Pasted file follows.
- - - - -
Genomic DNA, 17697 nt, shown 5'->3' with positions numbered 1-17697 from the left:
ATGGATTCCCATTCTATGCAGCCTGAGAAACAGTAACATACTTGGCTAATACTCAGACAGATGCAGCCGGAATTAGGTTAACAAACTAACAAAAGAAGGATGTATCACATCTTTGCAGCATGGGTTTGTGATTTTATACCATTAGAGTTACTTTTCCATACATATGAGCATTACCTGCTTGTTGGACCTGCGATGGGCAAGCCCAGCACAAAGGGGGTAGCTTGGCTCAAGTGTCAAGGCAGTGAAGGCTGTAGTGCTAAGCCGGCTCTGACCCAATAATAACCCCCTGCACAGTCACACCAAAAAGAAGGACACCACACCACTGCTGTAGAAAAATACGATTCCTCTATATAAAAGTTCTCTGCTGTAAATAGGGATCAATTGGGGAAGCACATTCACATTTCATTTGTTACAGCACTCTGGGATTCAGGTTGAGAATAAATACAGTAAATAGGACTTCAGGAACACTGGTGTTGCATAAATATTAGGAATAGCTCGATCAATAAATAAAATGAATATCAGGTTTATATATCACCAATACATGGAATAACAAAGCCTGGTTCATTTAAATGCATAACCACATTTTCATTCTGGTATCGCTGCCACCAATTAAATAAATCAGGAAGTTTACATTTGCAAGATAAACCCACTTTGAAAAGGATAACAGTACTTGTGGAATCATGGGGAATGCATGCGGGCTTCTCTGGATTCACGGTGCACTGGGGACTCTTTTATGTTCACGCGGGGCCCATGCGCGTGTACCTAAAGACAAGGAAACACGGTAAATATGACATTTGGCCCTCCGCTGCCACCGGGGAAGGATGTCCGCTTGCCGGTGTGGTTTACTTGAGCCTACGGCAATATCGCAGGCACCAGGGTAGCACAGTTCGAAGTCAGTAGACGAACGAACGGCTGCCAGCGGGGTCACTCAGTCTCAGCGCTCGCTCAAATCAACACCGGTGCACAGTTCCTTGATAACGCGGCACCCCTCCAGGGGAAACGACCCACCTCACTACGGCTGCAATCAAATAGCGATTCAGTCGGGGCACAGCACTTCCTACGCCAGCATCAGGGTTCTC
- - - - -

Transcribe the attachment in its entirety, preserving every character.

Genomic DNA, 17697 nt, shown 5'->3' with positions numbered 1-17697 from the left:
ATGGATTCCCATTCTATGCAGCCTGAGAAACAGTAACATACTTGGCTAATACTCAGACAGATGCAGCCGGAATTAGGTTAACAAACTAACAAAAGAAGGATGTATCACATCTTTGCAGCATGGGTTTGTGATTTTATACCATTAGAGTTACTTTTCCATACATATGAGCATTACCTGCTTGTTGGACCTGCGATGGGCAAGCCCAGCACAAAGGGGGTAGCTTGGCTCAAGTGTCAAGGCAGTGAAGGCTGTAGTGCTAAGCCGGCTCTGACCCAATAATAACCCCCTGCACAGTCACACCAAAAAGAAGGACACCACACCACTGCTGTAGAAAAATACGATTCCTCTATATAAAAGTTCTCTGCTGTAAATAGGGATCAATTGGGGAAGCACATTCACATTTCATTTGTTACAGCACTCTGGGATTCAGGTTGAGAATAAATACAGTAAATAGGACTTCAGGAACACTGGTGTTGCATAAATATTAGGAATAGCTCGATCAATAAATAAAATGAATATCAGGTTTATATATCACCAATACATGGAATAACAAAGCCTGGTTCATTTAAATGCATAACCACATTTTCATTCTGGTATCGCTGCCACCAATTAAATAAATCAGGAAGTTTACATTTGCAAGATAAACCCACTTTGAAAAGGATAACAGTACTTGTGGAATCATGGGGAATGCATGCGGGCTTCTCTGGATTCACGGTGCACTGGGGACTCTTTTATGTTCACGCGGGGCCCATGCGCGTGTACCTAAAGACAAGGAAACACGGTAAATATGACATTTGGCCCTCCGCTGCCACCGGGGAAGGATGTCCGCTTGCCGGTGTGGTTTACTTGAGCCTACGGCAATATCGCAGGCACCAGGGTAGCACAGTTCGAAGTCAGTAGACGAACGAACGGCTGCCAGCGGGGTCACTCAGTCTCAGCGCTCGCTCAAATCAACACCGGTGCACAGTTCCTTGATAACGCGGCACCCCTCCAGGGGAAACGACCCACCTCACTACGGCTGCAATCAAATAGCGATTCAGTCGGGGCACAGCACTTCCTACGCCAGCATCAGGGTTCTC